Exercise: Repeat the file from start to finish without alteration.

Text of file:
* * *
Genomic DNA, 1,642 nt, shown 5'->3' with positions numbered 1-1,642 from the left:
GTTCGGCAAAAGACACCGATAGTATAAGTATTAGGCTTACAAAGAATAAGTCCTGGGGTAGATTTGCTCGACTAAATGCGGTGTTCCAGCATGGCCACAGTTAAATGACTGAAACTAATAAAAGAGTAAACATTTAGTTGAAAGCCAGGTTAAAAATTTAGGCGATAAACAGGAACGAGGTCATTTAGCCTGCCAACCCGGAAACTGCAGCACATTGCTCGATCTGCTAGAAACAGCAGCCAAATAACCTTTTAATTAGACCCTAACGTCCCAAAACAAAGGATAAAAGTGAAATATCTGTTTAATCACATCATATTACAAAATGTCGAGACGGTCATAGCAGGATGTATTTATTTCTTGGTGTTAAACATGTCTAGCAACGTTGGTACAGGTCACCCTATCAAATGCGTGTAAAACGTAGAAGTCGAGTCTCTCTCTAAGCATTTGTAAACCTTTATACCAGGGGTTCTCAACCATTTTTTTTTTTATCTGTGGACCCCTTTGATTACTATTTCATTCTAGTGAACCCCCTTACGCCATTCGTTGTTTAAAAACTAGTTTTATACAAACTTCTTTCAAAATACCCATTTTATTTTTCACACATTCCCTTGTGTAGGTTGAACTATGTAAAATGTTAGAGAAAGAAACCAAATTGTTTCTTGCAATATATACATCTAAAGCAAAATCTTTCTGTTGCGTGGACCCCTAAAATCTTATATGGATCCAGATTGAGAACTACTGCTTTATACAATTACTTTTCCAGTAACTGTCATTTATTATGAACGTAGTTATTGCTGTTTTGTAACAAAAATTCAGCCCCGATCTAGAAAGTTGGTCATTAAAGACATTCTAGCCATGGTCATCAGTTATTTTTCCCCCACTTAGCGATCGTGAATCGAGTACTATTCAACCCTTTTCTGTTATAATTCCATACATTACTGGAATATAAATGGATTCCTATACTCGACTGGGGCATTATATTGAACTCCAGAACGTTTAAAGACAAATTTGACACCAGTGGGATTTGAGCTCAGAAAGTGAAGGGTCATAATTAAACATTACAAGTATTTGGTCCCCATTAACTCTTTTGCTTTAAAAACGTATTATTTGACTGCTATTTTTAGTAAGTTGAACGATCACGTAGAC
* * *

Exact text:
Genomic DNA, 1,642 nt, shown 5'->3' with positions numbered 1-1,642 from the left:
GTTCGGCAAAAGACACCGATAGTATAAGTATTAGGCTTACAAAGAATAAGTCCTGGGGTAGATTTGCTCGACTAAATGCGGTGTTCCAGCATGGCCACAGTTAAATGACTGAAACTAATAAAAGAGTAAACATTTAGTTGAAAGCCAGGTTAAAAATTTAGGCGATAAACAGGAACGAGGTCATTTAGCCTGCCAACCCGGAAACTGCAGCACATTGCTCGATCTGCTAGAAACAGCAGCCAAATAACCTTTTAATTAGACCCTAACGTCCCAAAACAAAGGATAAAAGTGAAATATCTGTTTAATCACATCATATTACAAAATGTCGAGACGGTCATAGCAGGATGTATTTATTTCTTGGTGTTAAACATGTCTAGCAACGTTGGTACAGGTCACCCTATCAAATGCGTGTAAAACGTAGAAGTCGAGTCTCTCTCTAAGCATTTGTAAACCTTTATACCAGGGGTTCTCAACCATTTTTTTTTTTATCTGTGGACCCCTTTGATTACTATTTCATTCTAGTGAACCCCCTTACGCCATTCGTTGTTTAAAAACTAGTTTTATACAAACTTCTTTCAAAATACCCATTTTATTTTTCACACATTCCCTTGTGTAGGTTGAACTATGTAAAATGTTAGAGAAAGAAACCAAATTGTTTCTTGCAATATATACATCTAAAGCAAAATCTTTCTGTTGCGTGGACCCCTAAAATCTTATATGGATCCAGATTGAGAACTACTGCTTTATACAATTACTTTTCCAGTAACTGTCATTTATTATGAACGTAGTTATTGCTGTTTTGTAACAAAAATTCAGCCCCGATCTAGAAAGTTGGTCATTAAAGACATTCTAGCCATGGTCATCAGTTATTTTTCCCCCACTTAGCGATCGTGAATCGAGTACTATTCAACCCTTTTCTGTTATAATTCCATACATTACTGGAATATAAATGGATTCCTATACTCGACTGGGGCATTATATTGAACTCCAGAACGTTTAAAGACAAATTTGACACCAGTGGGATTTGAGCTCAGAAAGTGAAGGGTCATAATTAAACATTACAAGTATTTGGTCCCCATTAACTCTTTTGCTTTAAAAACGTATTATTTGACTGCTATTTTTAGTAAGTTGAACGATCACGTAGAC